You are here: Home
/ Diane accuses Cameron of marginalising HIV prevention
Diane Abbott MP, the Shadow Health Minister, has accused the Tory-led government of marginalising people at risk of HIV, over savage cuts to HIV prevention work in key Primary Care Trusts. Despite HIV prevalence remaining high in many parts of London, the capital will be hit with deep funding cuts.
Ms Abbott said:
‘These cuts will turn back the clock on HIV prevention work.
David Cameron’s Big Society does not seem to include those people at risk from HIV. Whilst HIV is relevant to every member of the public, it does disproportionately affect particular groups in the UK, and it is right that our attention and resources respond appropriately.
HIV prevention services in London face a funding cut of about 43 per cent, and that is on the back of the news that in the last ten years we have seen a 70 per cent rise in new diagnosis of HIV infections in gay men.
To threaten and marginalise Britain’s gay and bisexual communities with these savage cuts, without any kind of impact assessment, is appalling.’
Ms Abbott has been joined by a range of organisations and public figures in her condemnation of the cuts. Pop Singer Elton John says he has a date in the diary to meet prime minister David Cameron to discuss what can be done to tackle UK HIV rates in gay men.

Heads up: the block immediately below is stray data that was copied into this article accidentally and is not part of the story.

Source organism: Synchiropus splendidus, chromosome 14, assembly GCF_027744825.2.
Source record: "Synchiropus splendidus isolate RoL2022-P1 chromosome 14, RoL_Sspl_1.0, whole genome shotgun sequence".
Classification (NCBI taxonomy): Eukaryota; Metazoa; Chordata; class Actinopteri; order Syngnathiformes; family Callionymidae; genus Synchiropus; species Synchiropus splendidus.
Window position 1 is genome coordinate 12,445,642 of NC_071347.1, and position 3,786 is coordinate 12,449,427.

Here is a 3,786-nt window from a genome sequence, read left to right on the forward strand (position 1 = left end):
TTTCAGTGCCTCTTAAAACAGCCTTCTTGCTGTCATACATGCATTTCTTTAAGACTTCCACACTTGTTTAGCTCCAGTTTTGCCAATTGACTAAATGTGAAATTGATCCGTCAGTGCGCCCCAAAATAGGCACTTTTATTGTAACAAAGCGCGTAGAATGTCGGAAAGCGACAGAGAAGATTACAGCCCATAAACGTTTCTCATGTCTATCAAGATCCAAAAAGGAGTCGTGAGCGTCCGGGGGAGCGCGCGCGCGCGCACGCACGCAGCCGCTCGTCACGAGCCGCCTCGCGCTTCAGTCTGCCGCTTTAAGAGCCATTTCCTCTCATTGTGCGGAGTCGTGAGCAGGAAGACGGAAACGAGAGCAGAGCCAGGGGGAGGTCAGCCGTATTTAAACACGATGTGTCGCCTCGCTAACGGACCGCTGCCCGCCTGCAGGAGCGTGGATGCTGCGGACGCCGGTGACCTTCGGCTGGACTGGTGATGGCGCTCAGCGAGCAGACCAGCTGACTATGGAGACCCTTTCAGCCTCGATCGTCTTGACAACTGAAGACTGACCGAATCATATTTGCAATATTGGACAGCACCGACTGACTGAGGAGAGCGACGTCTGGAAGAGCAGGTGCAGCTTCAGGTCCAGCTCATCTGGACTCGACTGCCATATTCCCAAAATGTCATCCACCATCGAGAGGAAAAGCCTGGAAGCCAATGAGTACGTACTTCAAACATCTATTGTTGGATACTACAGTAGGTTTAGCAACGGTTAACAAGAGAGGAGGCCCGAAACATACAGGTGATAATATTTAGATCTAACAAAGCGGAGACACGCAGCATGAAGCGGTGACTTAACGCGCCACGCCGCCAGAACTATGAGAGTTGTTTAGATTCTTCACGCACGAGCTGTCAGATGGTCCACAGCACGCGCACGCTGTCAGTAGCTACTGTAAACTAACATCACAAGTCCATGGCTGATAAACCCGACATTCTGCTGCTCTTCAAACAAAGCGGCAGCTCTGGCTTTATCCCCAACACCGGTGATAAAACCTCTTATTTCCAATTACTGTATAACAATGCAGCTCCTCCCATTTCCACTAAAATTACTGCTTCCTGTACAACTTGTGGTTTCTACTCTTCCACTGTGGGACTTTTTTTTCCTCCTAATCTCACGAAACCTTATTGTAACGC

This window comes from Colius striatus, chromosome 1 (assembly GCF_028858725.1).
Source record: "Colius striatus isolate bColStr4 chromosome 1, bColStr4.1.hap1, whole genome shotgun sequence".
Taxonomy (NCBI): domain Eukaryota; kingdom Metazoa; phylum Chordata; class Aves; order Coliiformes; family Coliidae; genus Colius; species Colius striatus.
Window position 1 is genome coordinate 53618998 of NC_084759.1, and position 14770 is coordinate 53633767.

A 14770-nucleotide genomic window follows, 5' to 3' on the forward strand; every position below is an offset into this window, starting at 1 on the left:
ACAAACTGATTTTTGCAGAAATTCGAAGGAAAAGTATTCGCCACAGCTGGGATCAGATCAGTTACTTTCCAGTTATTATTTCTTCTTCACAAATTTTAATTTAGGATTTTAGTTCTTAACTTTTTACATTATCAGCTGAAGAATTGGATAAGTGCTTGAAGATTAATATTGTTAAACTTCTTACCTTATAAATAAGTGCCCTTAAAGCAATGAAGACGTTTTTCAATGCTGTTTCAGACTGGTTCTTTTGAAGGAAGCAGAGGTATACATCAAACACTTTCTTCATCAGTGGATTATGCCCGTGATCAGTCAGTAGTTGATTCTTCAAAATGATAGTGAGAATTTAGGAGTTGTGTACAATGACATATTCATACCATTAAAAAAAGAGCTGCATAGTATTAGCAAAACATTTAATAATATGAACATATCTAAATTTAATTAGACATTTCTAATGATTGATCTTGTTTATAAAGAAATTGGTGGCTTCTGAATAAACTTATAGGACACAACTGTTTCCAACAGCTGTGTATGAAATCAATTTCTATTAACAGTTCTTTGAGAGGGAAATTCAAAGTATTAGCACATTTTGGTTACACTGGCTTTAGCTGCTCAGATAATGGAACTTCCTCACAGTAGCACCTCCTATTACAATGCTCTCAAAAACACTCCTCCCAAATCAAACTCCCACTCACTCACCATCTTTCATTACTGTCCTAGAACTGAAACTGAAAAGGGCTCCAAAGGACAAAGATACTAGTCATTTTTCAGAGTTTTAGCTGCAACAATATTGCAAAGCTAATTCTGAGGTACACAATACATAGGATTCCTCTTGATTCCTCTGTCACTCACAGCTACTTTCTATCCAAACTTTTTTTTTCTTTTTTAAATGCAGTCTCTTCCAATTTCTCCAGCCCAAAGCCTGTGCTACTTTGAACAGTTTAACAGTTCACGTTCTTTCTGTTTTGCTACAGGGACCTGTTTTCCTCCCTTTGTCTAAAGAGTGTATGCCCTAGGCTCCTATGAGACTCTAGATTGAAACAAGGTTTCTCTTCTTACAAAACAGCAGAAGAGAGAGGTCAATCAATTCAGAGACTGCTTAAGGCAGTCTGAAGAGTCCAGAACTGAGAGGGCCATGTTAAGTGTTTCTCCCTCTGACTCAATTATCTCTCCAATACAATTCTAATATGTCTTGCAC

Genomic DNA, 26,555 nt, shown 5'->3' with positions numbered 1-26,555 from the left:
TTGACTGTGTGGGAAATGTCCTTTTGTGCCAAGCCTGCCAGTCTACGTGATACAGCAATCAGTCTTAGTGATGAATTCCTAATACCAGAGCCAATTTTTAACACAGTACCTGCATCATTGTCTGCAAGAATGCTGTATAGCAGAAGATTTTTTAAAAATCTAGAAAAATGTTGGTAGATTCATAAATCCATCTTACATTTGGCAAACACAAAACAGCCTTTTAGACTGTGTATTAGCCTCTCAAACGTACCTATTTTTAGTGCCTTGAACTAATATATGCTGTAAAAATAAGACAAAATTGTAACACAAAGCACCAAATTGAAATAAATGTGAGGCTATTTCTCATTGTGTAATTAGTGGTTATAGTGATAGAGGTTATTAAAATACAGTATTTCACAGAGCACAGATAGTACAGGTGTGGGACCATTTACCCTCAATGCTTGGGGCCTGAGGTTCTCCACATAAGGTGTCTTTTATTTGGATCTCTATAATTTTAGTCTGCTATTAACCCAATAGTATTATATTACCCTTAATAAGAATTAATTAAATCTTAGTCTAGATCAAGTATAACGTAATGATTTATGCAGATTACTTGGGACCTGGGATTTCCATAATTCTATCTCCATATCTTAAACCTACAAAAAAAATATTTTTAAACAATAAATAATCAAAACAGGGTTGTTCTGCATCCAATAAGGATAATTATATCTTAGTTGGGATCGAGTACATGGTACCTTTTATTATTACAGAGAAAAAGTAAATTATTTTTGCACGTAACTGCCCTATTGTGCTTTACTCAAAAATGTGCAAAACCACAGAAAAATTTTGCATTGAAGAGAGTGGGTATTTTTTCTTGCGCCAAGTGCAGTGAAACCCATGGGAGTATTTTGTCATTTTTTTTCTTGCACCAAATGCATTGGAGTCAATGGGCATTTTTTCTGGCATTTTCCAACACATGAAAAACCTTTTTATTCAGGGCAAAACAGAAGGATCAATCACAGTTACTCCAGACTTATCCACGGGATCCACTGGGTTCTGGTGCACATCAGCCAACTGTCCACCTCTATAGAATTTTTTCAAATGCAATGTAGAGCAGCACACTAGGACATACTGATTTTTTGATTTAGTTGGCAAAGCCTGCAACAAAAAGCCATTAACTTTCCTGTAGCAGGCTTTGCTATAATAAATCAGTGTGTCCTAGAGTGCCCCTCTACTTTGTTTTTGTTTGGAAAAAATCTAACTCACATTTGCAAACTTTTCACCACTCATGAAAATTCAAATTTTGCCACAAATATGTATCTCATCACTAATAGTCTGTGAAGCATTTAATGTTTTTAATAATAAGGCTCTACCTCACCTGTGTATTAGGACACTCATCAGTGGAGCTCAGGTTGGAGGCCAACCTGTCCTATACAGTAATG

A number of groups, including GMFA, Terrence Higgins Trust and PACE, were told last week that the NHS primary care trusts (PCTs) which help to fund their work would be slashing their budgets.
The groups are part of the Pan London HIV Prevention Programme, which is funded by PCTs and commissions a range of small organisations to tackle HIV in the capital.
They were told by Kensington and Chelsea PCT, which manages the programme, that although 21 PCTs in London wish to continue the work, only six-month contracts with reduced funding can be offered at present because PCTs are “not able to continue to commit at commensurate financial levels going forward”.
For more information please call Gabe Trodd on
020 7219 4426